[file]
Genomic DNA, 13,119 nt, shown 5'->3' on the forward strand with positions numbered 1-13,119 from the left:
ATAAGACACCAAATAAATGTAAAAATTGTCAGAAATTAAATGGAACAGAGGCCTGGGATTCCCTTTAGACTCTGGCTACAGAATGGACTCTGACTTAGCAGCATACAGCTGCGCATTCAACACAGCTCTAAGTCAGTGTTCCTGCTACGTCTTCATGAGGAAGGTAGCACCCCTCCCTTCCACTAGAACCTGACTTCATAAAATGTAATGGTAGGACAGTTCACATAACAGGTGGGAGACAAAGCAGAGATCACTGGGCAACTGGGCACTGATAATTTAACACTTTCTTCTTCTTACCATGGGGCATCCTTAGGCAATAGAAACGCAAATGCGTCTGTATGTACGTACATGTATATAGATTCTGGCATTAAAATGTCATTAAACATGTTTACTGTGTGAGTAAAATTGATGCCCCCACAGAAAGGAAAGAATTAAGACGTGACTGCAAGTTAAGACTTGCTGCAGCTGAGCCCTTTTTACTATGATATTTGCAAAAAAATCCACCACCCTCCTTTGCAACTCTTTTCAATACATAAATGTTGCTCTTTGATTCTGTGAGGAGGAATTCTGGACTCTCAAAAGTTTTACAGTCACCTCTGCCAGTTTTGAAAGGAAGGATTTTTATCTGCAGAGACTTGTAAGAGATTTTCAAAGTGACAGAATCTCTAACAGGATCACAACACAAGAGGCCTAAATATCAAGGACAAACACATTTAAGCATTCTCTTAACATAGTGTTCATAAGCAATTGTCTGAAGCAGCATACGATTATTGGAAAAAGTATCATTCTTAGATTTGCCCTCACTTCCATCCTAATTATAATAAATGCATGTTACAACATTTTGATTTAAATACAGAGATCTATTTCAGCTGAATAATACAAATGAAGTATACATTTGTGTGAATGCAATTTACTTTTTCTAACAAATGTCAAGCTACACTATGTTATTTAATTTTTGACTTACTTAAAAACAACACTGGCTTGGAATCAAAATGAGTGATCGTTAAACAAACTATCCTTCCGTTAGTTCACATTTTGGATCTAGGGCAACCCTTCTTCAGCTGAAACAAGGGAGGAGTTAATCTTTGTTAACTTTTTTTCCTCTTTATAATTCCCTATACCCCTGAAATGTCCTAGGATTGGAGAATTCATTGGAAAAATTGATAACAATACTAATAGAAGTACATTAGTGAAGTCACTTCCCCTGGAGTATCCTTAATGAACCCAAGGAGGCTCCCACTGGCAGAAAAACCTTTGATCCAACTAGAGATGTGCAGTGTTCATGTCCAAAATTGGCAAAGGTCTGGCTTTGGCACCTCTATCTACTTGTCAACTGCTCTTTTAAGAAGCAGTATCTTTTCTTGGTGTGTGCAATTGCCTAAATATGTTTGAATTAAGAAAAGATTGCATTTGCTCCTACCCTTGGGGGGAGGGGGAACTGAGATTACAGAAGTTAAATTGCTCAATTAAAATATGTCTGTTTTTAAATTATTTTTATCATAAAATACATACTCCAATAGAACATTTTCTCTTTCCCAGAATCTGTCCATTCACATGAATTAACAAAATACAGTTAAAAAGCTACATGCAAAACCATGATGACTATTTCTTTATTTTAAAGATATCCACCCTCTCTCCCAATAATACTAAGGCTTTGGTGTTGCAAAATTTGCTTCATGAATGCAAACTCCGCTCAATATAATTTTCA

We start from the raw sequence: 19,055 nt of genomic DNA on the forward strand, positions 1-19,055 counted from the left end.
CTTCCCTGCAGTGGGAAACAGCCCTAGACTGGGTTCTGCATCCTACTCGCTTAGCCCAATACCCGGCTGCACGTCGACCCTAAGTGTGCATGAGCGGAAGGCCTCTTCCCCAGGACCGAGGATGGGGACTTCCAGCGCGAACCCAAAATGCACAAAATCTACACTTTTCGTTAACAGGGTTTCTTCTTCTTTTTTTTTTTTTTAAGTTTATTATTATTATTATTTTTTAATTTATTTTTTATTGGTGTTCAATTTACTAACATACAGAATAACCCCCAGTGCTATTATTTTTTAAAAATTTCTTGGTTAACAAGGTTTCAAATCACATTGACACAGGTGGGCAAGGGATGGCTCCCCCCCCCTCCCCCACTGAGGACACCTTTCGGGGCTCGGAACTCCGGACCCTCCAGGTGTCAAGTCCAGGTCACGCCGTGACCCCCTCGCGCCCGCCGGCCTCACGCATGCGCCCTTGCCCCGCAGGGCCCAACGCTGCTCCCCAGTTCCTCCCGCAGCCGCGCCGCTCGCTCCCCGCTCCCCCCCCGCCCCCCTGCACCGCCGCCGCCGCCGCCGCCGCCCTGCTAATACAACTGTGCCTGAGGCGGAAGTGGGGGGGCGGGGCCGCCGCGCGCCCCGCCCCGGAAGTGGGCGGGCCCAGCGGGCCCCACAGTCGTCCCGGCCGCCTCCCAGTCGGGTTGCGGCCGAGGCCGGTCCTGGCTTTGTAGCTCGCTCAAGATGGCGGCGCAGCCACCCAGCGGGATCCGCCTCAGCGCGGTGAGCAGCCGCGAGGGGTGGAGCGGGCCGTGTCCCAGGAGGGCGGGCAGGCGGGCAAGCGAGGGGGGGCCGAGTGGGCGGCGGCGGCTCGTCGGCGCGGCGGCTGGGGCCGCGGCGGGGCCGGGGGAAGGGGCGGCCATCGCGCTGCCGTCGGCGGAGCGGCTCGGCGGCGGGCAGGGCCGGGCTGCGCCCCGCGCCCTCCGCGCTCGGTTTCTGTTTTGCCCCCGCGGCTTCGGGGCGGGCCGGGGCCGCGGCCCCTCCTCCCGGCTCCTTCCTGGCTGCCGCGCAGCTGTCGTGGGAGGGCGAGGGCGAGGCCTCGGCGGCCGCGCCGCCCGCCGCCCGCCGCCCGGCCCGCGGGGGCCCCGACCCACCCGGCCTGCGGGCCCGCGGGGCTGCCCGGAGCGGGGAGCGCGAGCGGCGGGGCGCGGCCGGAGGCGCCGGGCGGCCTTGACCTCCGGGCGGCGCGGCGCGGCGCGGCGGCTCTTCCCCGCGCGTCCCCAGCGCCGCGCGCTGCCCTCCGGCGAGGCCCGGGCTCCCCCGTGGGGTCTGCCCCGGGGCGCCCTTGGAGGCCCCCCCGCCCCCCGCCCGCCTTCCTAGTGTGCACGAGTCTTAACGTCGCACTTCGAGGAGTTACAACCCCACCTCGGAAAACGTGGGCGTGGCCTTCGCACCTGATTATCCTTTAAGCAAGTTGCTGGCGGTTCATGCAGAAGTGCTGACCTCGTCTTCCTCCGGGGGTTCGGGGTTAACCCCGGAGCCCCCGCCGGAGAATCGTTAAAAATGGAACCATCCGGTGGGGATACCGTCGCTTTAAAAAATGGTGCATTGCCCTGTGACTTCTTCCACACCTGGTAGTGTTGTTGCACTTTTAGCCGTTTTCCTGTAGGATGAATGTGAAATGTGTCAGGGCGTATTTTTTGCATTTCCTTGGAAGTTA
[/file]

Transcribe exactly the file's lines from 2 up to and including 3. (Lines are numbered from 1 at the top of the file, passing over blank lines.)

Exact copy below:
ATAAGACACCAAATAAATGTAAAAATTGTCAGAAATTAAATGGAACAGAGGCCTGGGATTCCCTTTAGACTCTGGCTACAGAATGGACTCTGACTTAGCAGCATACAGCTGCGCATTCAACACAGCTCTAAGTCAGTGTTCCTGCTACGTCTTCATGAGGAAGGTAGCACCCCTCCCTTCCACTAGAACCTGACTTCATAAAATGTAATGGTAGGACAGTTCACATAACAGGTGGGAGACAAAGCAGAGATCACTGGGCAACTGGGCACTGATAATTTAACACTTTCTTCTTCTTACCATGGGGCATCCTTAGGCAATAGAAACGCAAATGCGTCTGTATGTACGTACATGTATATAGATTCTGGCATTAAAATGTCATTAAACATGTTTACTGTGTGAGTAAAATTGATGCCCCCACAGAAAGGAAAGAATTAAGACGTGACTGCAAGTTAAGACTTGCTGCAGCTGAGCCCTTTTTACTATGATATTTGCAAAAAAATCCACCACCCTCCTTTGCAACTCTTTTCAATACATAAATGTTGCTCTTTGATTCTGTGAGGAGGAATTCTGGACTCTCAAAAGTTTTACAGTCACCTCTGCCAGTTTTGAAAGGAAGGATTTTTATCTGCAGAGACTTGTAAGAGATTTTCAAAGTGACAGAATCTCTAACAGGATCACAACACAAGAGGCCTAAATATCAAGGACAAACACATTTAAGCATTCTCTTAACATAGTGTTCATAAGCAATTGTCTGAAGCAGCATACGATTATTGGAAAAAGTATCATTCTTAGATTTGCCCTCACTTCCATCCTAATTATAATAAATGCATGTTACAACATTTTGATTTAAATACAGAGATCTATTTCAGCTGAATAATACAAATGAAGTATACATTTGTGTGAATGCAATTTACTTTTTCTAACAAATGTCAAGCTACACTATGTTATTTAATTTTTGACTTACTTAAAAACAACACTGGCTTGGAATCAAAATGAGTGATCGTTAAACAAACTATCCTTCCGTTAGTTCACATTTTGGATCTAGGGCAACCCTTCTTCAGCTGAAACAAGGGAGGAGTTAATCTTTGTTAACTTTTTTTCCTCTTTATAATTCCCTATACCCCTGAAATGTCCTAGGATTGGAGAATTCATTGGAAAAATTGATAACAATACTAATAGAAGTACATTAGTGAAGTCACTTCCCCTGGAGTATCCTTAATGAACCCAAGGAGGCTCCCACTGGCAGAAAAACCTTTGATCCAACTAGAGATGTGCAGTGTTCATGTCCAAAATTGGCAAAGGTCTGGCTTTGGCACCTCTATCTACTTGTCAACTGCTCTTTTAAGAAGCAGTATCTTTTCTTGGTGTGTGCAATTGCCTAAATATGTTTGAATTAAGAAAAGATTGCATTTGCTCCTACCCTTGGGGGGAGGGGGAACTGAGATTACAGAAGTTAAATTGCTCAATTAAAATATGTCTGTTTTTAAATTATTTTTATCATAAAATACATACTCCAATAGAACATTTTCTCTTTCCCAGAATCTGTCCATTCACATGAATTAACAAAATACAGTTAAAAAGCTACATGCAAAACCATGATGACTATTTCTTTATTTTAAAGATATCCACCCTCTCTCCCAATAATACTAAGGCTTTGGTGTTGCAAAATTTGCTTCATGAATGCAAACTCCGCTCAATATAATTTTCA

We start from the raw sequence: 19,055 nt of genomic DNA on the forward strand, positions 1-19,055 counted from the left end.